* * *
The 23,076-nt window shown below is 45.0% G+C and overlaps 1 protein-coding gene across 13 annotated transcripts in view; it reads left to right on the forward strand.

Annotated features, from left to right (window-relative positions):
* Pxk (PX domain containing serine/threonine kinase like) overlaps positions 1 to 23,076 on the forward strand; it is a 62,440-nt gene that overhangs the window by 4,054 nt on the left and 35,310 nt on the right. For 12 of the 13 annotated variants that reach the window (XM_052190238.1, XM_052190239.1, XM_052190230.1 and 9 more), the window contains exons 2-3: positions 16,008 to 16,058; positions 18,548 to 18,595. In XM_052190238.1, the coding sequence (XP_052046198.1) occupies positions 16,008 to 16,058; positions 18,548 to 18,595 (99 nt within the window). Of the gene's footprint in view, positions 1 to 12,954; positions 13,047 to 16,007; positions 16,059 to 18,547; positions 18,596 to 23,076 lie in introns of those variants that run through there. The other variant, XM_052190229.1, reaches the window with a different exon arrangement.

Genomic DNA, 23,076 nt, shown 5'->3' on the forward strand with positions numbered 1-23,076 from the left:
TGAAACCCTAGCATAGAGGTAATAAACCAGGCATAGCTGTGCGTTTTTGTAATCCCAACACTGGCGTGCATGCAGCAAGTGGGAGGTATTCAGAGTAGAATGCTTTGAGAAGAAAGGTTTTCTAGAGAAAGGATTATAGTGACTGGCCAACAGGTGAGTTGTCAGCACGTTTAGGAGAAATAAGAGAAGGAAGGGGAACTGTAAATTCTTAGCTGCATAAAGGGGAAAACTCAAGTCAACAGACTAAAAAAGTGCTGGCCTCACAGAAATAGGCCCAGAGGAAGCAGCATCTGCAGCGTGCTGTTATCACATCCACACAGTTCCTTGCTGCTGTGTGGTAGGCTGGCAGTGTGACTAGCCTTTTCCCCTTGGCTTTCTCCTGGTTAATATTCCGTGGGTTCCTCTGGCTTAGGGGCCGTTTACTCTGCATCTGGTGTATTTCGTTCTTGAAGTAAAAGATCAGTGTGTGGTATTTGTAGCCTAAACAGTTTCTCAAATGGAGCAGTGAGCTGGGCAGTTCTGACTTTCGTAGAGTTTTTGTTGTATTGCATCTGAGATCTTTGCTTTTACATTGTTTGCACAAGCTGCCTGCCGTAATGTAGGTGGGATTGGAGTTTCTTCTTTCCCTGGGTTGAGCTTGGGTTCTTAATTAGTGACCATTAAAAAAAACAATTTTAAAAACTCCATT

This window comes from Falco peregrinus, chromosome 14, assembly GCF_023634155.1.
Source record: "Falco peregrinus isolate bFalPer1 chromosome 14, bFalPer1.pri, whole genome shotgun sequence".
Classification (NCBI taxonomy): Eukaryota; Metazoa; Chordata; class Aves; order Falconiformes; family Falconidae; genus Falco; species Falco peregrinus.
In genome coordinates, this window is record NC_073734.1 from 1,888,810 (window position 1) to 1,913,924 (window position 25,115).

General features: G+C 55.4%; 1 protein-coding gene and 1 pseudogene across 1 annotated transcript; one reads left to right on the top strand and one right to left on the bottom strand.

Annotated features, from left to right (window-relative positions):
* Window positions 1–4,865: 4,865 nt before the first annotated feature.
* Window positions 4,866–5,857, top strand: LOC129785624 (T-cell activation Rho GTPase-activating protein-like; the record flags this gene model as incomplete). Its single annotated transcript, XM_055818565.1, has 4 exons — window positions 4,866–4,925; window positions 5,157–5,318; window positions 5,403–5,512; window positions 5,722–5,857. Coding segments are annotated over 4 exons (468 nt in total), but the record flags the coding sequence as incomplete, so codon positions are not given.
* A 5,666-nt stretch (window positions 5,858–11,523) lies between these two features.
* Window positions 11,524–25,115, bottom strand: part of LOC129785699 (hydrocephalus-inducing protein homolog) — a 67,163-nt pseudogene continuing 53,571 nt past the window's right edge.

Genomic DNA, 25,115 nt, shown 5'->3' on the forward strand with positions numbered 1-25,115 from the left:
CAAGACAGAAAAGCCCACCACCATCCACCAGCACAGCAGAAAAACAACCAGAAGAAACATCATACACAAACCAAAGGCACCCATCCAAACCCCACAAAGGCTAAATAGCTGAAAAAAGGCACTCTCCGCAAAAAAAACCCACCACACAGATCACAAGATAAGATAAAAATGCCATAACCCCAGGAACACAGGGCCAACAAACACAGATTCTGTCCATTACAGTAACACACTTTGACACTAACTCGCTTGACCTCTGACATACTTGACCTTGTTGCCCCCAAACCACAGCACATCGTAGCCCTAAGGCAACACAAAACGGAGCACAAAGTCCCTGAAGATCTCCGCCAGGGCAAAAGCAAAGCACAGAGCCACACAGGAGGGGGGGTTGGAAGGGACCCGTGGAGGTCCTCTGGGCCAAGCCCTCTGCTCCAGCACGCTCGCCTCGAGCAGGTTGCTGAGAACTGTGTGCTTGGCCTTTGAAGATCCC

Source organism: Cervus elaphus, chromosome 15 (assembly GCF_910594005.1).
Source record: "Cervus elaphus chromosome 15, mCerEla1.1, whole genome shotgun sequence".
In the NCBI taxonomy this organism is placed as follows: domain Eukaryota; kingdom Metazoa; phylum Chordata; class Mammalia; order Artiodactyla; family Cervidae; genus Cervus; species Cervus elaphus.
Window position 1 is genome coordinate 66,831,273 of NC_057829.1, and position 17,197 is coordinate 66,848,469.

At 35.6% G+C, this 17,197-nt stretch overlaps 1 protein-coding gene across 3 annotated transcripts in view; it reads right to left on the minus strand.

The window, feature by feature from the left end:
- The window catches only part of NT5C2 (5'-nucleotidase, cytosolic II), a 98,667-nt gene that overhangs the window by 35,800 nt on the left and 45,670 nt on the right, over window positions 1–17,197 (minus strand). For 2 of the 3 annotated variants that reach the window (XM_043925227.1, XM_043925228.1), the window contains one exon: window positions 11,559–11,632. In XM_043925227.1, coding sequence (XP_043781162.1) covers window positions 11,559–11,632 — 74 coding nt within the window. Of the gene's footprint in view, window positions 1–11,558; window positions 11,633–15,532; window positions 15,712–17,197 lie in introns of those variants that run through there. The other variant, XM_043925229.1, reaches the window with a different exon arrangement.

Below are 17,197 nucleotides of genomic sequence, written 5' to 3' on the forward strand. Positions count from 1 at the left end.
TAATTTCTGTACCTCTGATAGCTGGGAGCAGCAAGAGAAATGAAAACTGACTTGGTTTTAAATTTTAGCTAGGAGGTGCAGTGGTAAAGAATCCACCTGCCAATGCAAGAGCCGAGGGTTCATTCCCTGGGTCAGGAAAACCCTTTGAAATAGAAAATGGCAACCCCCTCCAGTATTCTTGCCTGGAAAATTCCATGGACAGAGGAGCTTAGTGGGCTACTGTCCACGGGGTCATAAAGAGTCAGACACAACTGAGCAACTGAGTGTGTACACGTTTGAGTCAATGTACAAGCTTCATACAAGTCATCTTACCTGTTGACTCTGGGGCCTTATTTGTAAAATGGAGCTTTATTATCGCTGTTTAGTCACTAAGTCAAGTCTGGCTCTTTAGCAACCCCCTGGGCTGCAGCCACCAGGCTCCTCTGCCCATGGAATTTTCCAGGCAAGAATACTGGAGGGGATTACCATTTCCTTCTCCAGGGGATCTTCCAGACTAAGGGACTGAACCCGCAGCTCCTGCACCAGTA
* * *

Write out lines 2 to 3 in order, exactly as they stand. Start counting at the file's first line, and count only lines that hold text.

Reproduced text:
Annotated features, from left to right (window-relative positions):
* Pxk (PX domain containing serine/threonine kinase like) overlaps positions 1 to 23,076 on the forward strand; it is a 62,440-nt gene that overhangs the window by 4,054 nt on the left and 35,310 nt on the right. For 12 of the 13 annotated variants that reach the window (XM_052190238.1, XM_052190239.1, XM_052190230.1 and 9 more), the window contains exons 2-3: positions 16,008 to 16,058; positions 18,548 to 18,595. In XM_052190238.1, the coding sequence (XP_052046198.1) occupies positions 16,008 to 16,058; positions 18,548 to 18,595 (99 nt within the window). Of the gene's footprint in view, positions 1 to 12,954; positions 13,047 to 16,007; positions 16,059 to 18,547; positions 18,596 to 23,076 lie in introns of those variants that run through there. The other variant, XM_052190229.1, reaches the window with a different exon arrangement.